Practitioners of every profession on Earth use specialized tools in the performance of their duties. Doctors use diagnostic tests, stock brokers use technical analysis tools and carpenters use hammers and nails. It's no different for information security professionals. Every network administrator should have a basic toolkit on hand before tackling any job. In this tip, we take a look at a few essential components of that toolkit and provide examples of free tools that are available on the Internet.

When assembling your toolkit, consider having at least one of each of the following:

  • A packet sniffer allows you to examine network traffic at the byte level. You'll be able to monitor, capture and analyze traffic as it appears on the wire. This is especially useful when you're dealing with security threats that produce malformed packets or excessive traffic. It will also help you diagnose failed networking hardware. One commonly used free packet sniffer is the

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  • tcpdump package.

  • A port scanner such as Nmap enables you to scan networks and individual hosts and determine what services are running. These tools help you detect unauthorized systems and services. Nmap includes functionality that allows you to remotely identify the operating system and version running on a specific machine based upon fingerprint matching technology.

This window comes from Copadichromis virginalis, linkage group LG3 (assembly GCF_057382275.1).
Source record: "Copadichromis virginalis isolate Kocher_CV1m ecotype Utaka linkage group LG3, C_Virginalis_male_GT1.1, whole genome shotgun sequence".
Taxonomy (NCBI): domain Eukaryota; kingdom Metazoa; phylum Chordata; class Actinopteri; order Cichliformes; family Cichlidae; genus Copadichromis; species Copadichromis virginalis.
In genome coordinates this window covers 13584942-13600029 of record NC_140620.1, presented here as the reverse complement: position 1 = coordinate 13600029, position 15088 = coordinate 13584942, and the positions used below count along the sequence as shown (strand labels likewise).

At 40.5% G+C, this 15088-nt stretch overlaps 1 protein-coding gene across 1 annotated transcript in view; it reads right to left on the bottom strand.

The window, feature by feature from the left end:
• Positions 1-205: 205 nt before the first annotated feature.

• An intrusion-detection system (IDS) allows you to monitor a network for signs of malicious activity. If you're searching for problems on a network, you may wish to install a free IDS like Snort to look for known patterns of malicious activity.

  • Most system administrators groan at the thought of sifting through log files for precious tidbits of information. Log analyzers like Swatch (the "simple watcher") allow you to perform this tedious task in a much more efficient manner.

  • Vulnerability scanners like SARA (the Security Auditor's Research Assistant) enable you to seek out systems on your network that contain known vulnerabilities for easy patching.

  • Password crackers like Crack allow you to quickly scan a host for accounts with weak passwords and either disable them or force their owners to implement stronger passwords.

Enjoy these tools! They're just a few of the many great pieces of software put together by dedicated security professionals seeking to advance the state of the art.

About the author
Mike Chapple, CISSP, currently serves as Chief Information Officer of the Brand Institute, a Miami-based marketing consultancy. He previously worked as an information security researcher for the U.S. National Security Agency. His publishing credits include the TICSA Training Guide from Que Publishing, the CISSP Study Guide from Sybex and the upcoming SANS GSEC Prep Guide from John Wiley. He's also the Guide to Databases.

This was first published in August 2003

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